// \r\n

  body = Buffer.buffer()
  while (true) {

    // Parse length chunk
    // Non-blocking
    val len = channel.receive().toString().toInt(16)
    if (len == 0) {
      break
    }

    // The stream is flipped to parse a chunk of the exact size
    stream.fixedSizeMode(len + 2)

    // Receive the chunk and append it
    // Non-blocking
    val chunk = channel.receive()
    body.appendBuffer(chunk, 0, chunk.length() - 2)

    // The stream is flipped back to the \r\n delimiter to parse the next chunk
    stream.delimitedMode("\r\n")
  }
} else if (contentLength != null) {

  // The stream is flipped to parse a body of the exact size
  stream.fixedSizeMode(contentLength.toInt())

  // Non-blocking
  body = channel.receive()
} else {
  body = null
}

val bodySize = body?.length() ?: 0
println("Received HTTP request ($method, $uri) with headers ${headers.keys} and body with size $bodySize")

Sending data

Using a channel to send data is quite straightforward:

suspend fun sendChannel() {
  val stream = vertx.eventBus().publisher<Double>("temperature")
  val channel = stream.toChannel(vertx)

  while (true) {
    val temperature = readTemperatureSensor()

    // Broadcast the temperature
    // Non-blocking but could be suspended
    channel.send(temperature)

    // Wait for one second
    awaitEvent<Long> { vertx.setTimer(1000, it) }
  }
}

Both SendChannel#send and WriteStream#write are non blocking operations, however unlike SendChannel#send can suspend the execution when the channel is full, the equivalent without a channel would look like

suspend fun sendChannel() {
  val stream = vertx.eventBus().publisher<Double>("temperature")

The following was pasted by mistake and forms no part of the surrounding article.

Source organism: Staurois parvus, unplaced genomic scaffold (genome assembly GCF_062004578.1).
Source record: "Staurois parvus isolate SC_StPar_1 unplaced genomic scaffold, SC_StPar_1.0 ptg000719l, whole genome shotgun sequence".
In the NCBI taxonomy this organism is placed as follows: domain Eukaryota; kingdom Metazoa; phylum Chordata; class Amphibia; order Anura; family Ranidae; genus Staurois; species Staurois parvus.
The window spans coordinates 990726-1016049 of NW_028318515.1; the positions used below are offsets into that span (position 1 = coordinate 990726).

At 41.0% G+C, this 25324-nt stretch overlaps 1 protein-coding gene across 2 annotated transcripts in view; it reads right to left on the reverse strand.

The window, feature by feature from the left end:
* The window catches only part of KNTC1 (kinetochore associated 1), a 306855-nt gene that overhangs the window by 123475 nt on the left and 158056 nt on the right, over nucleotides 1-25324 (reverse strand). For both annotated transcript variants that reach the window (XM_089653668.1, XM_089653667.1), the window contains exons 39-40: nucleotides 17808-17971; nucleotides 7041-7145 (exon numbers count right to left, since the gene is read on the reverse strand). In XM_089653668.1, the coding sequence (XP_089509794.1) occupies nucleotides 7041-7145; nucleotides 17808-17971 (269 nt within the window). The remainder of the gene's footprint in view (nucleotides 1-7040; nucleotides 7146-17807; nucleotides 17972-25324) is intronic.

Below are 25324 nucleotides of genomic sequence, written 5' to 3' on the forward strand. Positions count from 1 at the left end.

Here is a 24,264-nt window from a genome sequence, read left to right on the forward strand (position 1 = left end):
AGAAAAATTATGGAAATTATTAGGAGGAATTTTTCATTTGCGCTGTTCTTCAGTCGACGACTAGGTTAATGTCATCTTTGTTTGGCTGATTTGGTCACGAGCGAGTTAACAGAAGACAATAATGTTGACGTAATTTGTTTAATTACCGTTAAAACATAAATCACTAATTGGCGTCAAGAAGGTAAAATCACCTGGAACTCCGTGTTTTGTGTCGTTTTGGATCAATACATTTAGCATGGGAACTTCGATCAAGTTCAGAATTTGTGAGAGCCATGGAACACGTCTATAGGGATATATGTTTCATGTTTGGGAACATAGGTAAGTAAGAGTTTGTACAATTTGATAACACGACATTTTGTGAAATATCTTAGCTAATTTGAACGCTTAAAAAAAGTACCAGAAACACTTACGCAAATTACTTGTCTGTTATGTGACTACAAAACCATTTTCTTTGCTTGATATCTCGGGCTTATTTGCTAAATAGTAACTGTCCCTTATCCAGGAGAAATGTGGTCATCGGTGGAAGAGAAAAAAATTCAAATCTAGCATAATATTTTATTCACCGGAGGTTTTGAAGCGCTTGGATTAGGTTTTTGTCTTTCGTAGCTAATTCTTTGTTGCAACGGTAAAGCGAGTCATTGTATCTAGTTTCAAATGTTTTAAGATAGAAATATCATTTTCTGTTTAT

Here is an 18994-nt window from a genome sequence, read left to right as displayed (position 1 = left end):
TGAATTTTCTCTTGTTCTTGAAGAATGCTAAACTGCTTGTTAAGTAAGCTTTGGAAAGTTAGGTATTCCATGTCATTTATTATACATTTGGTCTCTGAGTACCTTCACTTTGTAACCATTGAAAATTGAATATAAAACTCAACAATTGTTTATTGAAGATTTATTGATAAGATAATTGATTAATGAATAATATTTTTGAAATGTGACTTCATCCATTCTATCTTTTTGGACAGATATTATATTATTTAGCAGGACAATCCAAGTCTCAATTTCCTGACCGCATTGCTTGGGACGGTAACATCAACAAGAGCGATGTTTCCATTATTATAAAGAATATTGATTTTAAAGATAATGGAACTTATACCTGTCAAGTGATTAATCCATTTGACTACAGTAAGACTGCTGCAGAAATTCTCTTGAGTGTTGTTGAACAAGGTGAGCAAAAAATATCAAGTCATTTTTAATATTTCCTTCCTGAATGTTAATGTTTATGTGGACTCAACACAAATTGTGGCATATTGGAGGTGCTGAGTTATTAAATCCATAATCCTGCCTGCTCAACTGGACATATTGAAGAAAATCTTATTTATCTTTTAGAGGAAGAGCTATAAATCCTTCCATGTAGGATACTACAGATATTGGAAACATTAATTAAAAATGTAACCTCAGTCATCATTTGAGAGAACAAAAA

val channel = stream.toChannel(vertx)

  while (true) {
    val temperature = readTemperatureSensor()

    // Broadcast the temperature
    // Non-blocking but could be suspended
    channel.send(temperature)

    // Wait for one second
    awaitEvent<Long> { vertx.setTimer(1000, it) }
  }
}

Delay, cancellation and timeouts

Vertx dispatcher fully supports coroutine delay function via Vert.x timers:

launch {
  // Set a one second Vertx timer
  delay(1000)
}

Timers support cancellation

val job = launch {
  // Set a one second Vertx timer
  while (true) {
    delay(1000)
    // Do something periodically
  }
}

// Sometimes later
job.cancel()

cancellation is cooperative

You can also schedule timeout with the withTimeout function

launch {
  try {
    val id = withTimeout<String>(1000) {
      awaitEvent { anAsyncMethod(it) }
    }
  } catch (e: TimeoutCancellationException) {
    // Cancelled
  }
}

Coroutine builders

Vert.x works will all coroutine builders, as long as an instance of CoroutineScope is available: launch, async, `produce', …​ . A couple of important things to remember:

  • The runBlocking doesn’t need a CoroutineScope and must not be used from a Vert.x event loop thread.

  • To avoid memory leaks, always use coroutineScope {..} to define a child scope. In this way, if a coroutine fails inside the scope, all the others, defined inside that scope, will be cancelled too.

Coroutine interoperability

Vert.x integration has been designed to be fully interoperable with Kotlin coroutines

  • kotlinx.coroutines.experimental.sync.Mutex are executed on the event loop thread when using the vertx dispatcher

RxJava interoperability

The module vertx-lang-kotlin-coroutines does not have specific integration with RxJava however Kotlin coroutines provide integration with RxJava, which works out nicely with vertx-lang-kotlin-coroutines.

You can read about it in the Guide to reactive streams with coroutines